March 2010 Newsletter

In the vegetable garden prepare a seed bed

If you are short of space for growing your own vegetables, but are eager to give it a try there are lots of varieties you can grow on a patio. Marshalls Gro-Sacks make ideal containers for growing many vegetables as well as some delicious early potatoes – they are even deep enough to grow carrots – try Rocketor Amsterdam Forcing for the earliest crops. Plenty of salad crops can be grown in containers or Gro-bags. Cut and come again lettuce such as Salad Bowl or Baby Leaf Salad Mix with different coloured and textured leaves, look good as well as taste good. Tomato Garden Pearl is excellent for growing in a container – you can even grow it in a hanging basket! Runner Bean Hestia has been specially bred for container growing. It has stringless beans held well above the compact foliage and has pretty bi-coloured flowers too. If you fancy something a bit more exotic try the baby Aubergine Ophelia, it is a very pretty plant and the glossy dark purple fruit are freely produced.

Strawberries do really well in a large container and if you get one with planting holes round the sides giving you more plants and ultimately more fruit. Herbs make great container plants, the Herb Plant Collection containing Thyme, Sage, Tarragon, Rosemary, Marjoramand Pineapple Mint gives you enough plants for a couple of mixed pots to keep nice and handy by the back door.

Here’s a little tip to help with both watering and drainage when growing in large containers, when filling them with compost stand a piece of drainpipe or something similar upright in the centre and fill with gravel. As you fill with compost gradually remove the tube releasing the pebbles in the centre. This will help water reach all the way through the compost and also help with drainage to prevent it from becoming waterlogged. This is especially useful when planting in the sides as well as the top of containers such as a strawberry planter.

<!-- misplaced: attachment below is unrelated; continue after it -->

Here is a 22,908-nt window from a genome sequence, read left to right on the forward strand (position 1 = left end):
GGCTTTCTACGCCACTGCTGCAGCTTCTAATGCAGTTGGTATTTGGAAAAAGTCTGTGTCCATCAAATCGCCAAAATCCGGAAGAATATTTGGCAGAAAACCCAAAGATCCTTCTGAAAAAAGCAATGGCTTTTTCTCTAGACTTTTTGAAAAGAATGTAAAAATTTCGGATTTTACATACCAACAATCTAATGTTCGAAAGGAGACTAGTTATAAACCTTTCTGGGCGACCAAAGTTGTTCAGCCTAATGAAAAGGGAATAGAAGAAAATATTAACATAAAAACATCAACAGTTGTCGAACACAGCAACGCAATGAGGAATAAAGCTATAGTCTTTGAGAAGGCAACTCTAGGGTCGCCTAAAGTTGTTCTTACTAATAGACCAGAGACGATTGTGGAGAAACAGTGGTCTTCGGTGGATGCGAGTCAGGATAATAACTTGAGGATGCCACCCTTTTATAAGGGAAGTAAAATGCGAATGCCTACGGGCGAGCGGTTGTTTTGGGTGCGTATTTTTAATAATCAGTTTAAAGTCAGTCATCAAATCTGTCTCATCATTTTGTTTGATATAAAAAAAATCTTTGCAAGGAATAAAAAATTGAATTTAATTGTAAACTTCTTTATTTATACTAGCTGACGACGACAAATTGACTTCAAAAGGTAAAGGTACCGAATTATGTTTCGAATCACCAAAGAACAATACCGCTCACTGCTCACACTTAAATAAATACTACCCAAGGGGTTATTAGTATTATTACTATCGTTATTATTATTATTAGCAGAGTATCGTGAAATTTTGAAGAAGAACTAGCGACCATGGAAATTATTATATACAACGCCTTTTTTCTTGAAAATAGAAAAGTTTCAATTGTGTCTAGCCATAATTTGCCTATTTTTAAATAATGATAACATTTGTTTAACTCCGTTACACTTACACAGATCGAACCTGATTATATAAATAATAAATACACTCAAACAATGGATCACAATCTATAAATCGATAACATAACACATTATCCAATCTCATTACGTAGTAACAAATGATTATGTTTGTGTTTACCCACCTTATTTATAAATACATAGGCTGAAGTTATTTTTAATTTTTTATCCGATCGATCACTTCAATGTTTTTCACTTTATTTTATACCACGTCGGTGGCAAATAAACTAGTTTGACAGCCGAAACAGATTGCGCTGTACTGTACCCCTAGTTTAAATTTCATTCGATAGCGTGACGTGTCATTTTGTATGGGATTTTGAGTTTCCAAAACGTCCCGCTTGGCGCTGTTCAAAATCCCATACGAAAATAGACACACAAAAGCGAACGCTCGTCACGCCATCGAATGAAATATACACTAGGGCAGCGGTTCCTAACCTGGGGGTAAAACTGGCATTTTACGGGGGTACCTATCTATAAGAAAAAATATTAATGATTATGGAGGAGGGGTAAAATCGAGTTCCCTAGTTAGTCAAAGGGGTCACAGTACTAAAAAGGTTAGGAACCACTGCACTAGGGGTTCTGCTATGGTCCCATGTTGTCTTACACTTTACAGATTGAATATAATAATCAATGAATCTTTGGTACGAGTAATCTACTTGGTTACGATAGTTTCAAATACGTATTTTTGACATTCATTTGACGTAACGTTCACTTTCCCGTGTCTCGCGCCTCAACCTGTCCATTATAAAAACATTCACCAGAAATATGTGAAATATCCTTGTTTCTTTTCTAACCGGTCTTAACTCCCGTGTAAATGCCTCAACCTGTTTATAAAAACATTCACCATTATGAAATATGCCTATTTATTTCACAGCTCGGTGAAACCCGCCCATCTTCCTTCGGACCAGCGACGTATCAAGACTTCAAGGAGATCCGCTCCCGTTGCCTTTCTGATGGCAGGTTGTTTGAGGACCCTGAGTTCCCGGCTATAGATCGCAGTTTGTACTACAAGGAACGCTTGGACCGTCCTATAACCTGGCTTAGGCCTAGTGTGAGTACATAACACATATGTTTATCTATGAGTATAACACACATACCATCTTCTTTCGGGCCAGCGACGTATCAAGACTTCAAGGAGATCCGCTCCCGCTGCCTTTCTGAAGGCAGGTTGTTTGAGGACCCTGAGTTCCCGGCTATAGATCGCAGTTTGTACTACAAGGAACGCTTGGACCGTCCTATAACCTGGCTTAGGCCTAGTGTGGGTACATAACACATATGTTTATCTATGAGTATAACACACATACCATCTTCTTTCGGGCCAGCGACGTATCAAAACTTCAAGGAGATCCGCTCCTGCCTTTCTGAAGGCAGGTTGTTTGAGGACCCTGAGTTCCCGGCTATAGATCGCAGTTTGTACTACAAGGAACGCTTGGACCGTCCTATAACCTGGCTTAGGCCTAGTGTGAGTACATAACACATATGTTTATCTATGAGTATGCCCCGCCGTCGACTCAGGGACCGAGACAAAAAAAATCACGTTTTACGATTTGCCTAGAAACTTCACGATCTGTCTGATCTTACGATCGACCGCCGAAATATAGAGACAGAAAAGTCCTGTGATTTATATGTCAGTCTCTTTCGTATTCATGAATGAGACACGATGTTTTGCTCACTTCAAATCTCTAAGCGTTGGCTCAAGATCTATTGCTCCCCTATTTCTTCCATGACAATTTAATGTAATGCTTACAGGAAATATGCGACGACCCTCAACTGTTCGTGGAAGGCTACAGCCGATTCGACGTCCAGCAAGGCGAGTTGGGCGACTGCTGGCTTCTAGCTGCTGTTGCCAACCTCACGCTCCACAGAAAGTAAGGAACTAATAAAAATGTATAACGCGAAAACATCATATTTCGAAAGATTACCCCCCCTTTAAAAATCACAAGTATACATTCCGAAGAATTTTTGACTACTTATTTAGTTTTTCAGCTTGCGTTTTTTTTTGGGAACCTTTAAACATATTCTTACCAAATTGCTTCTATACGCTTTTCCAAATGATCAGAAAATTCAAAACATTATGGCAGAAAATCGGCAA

It is the perfect  time to build

Onions, shallots and garlic can be planted this month provided the weather hasn’t been too wet and the ground is workable. If you have ordered heat prepared onion sets they will be delivered in late March – early April, which is the ideal time to plant them out. They have been specially heat-treated for a period of 20 weeks, which helps to prevent bolting. The skin of heat treated sets is a bit darker than regular sets and they have slightly lower moisture content. They cost a little more but the increased growing period and high quality yield more than makes up for it.

If you would like to get ahead early with seed sowing